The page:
We are not the same
me and you
Each one, not two
And when I am me without you
I am somehow half, not whole
But when we are together
Though a different two
My heart espies immortal truth
What wonder, sages, priests and poets knew
Of mystery between lovers' souls.
Her name was Anne Elliot, and she is the heroine in Jane Austen’s novel, Persuasion, published posthumously in 1818.
In this novel, which many of us may be familiar, we are presented with the details of the lives of Jane’s characters; upper-middle-class men and women living in England at the beginning of the nineteenth century. Considered Jane’s most romantic writing, its theme centers on postponed, but enduring love. Widely read and accepted, this publication was the one that brought her the satus of being considered one of the finest novelists.
For those unfamiliar with the novel, the story focuses on Anne Elliot, as the heroine. In my opinion, there are two story lines in this novel; both allowing us to have a perspective of the values to which individuals subscribe.
- The first story line reveals the human conflict of heart and soul, and the effort to find peaceful resolve when having to choose between two values.
- The second story exposes the consideration to value only the interests of one’s self as a priority, and make one’s own life, hopes, desires and loves … the focus.
In reading the novel, or watching a movie production that stays close to the book, we see the two values revealed in individuals, as well as society.
The first value, wrestled with by Anne, is to honor the wishes of her beloved family members, in the midst of their refusal to give her their blessing to marry, for reasons that the man she loved, had little to no money, and a “sanguine temper and a fearlessness of mind.”
The second value reveals the internal conflict of the self and the decision to remain true to one’s authentic self. And for Anne, her unreproachable character was confronted with agonizing conflict; the commitment to her family and the deep of love for the man who wanted to marry her, creating an intense internal struggle; biologically, psychologically, socially and spiritually.
For most of Anne’s life, her family was recognized as one having substantial means, until her father’s spending placed the family in dire circumstances. Now, Anne suffers from being denied marriage because her father and derogate mother, require her to end the relationship to Captain Frederick Wentworth, because of his lack of financial status.
In this scenario, our take-away might allow us to see the conflict for our heroine, particularly in England’s culture and value system. As 21st century readers, we can empathize and respect Anne’s values, commitments and actions, as well as understand the influence of the cultural standards of the British class system during that time period, and those who subscribed to them.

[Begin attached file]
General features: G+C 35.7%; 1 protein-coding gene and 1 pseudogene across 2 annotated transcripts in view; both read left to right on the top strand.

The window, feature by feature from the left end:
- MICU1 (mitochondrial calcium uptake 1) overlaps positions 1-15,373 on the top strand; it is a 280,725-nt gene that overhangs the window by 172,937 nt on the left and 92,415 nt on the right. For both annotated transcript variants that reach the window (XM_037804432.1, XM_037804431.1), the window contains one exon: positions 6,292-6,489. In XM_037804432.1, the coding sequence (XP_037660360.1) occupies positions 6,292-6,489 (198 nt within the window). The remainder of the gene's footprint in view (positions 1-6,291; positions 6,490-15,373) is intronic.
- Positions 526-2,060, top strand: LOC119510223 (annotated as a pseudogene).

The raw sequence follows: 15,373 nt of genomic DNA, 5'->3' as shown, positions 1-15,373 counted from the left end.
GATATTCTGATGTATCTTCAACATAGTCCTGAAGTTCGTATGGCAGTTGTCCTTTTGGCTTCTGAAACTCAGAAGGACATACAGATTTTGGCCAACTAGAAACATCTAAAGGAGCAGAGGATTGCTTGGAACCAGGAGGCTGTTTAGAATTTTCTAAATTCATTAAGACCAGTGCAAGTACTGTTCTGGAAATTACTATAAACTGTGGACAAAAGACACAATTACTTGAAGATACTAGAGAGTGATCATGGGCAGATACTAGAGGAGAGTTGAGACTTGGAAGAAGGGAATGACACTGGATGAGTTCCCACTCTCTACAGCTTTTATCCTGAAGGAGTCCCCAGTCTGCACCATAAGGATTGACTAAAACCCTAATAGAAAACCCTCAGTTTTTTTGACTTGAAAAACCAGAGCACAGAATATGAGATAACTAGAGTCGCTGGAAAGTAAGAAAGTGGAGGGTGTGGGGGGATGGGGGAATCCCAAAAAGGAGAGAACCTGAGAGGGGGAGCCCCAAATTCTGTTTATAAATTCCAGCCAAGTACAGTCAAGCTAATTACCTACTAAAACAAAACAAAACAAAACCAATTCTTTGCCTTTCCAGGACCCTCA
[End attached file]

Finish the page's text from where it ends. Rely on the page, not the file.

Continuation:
Anne’s society was a wealthy one, until her father’s extravagant spending habits placed the family in financial jeopardy. Assistance did come, from a friend named Lady Russel, who was consulted to help the family economize. But Anne’s father was not interested in economizing, and eventually, the decision to sublet their home was the only course available to keep afloat financially.
Their home was sublet to an Admiral and Mrs. Croft nee’ Wentworth, sister of Captain Frederick Wentworth – a circumstance that would eventually bring about the reunion of Frederick and Anne.
As the story unfolds, we see each character respond according to their values, either that of subsumed consequences or revealed grace.
One of the reasons I appreciate Persuasion, is that it is a story of sacrament, a word definded by St. Augustine as, “the visible form of an invisible grace”. In the story, we can easily see the self-serving qualities of Anne’s father and surrogate mother, while maybe well intended, nonetheless, self-serving.
In contrast, we can also see other characters, Anne, Frederick Wentworth. Admiral Croft and Mrs. Croft nee’ Wentworth, honoring the unfolding of events and holding them with an invisible grace of patience, even in the midst of painful circumstances – acknowledging the conflict of heart and soul, and the willingness to wait with peaceful resolve while caught in the midst of conflicting values. We might call it living out love.
Valentine’s Day is just around the corner. A day commemorated to express love for those close to us, we can also recognize the father of the day, St. Valentine of Rome. Imprisoned for ministering to Christians who were persecuted under the Roman Empire of Emperor Claudius II, who encouraged persecution, St. Valentine became known as one who ministered to Christians whose lives were in peril. As well, he ministered to his jailer’s blind daughter, restoring her sight. And as we might guess, the cost of ministering to help Christians and those considered non-Christians, was imprisonment.
In honor of St. Valentine:
~May we: Be reminded of St. Valentine who ministered to others.
~May we: Be reminded of Anne Elliot and Frederick Wentworth, persuaded that love is a sacrament, the visible form of invisible grace.
~May we: Love like water; be gentle and strong. Be gentle enough to follow the paths of the earth, and strong enough to rise up and reshape our world.
~Paulette Jackson lpc-mhsp
The thoughts and intentions expressed in The Conversant Counselor’s Blog are those belonging to Paulette Jackson lpc-mhsp and do not necessarily reflect those of any other professional or individual.
- Info for St. Valentine. Chryssides, George D. Wilkins, Margaret Z. (2014). Christians in the Twenty-First Century.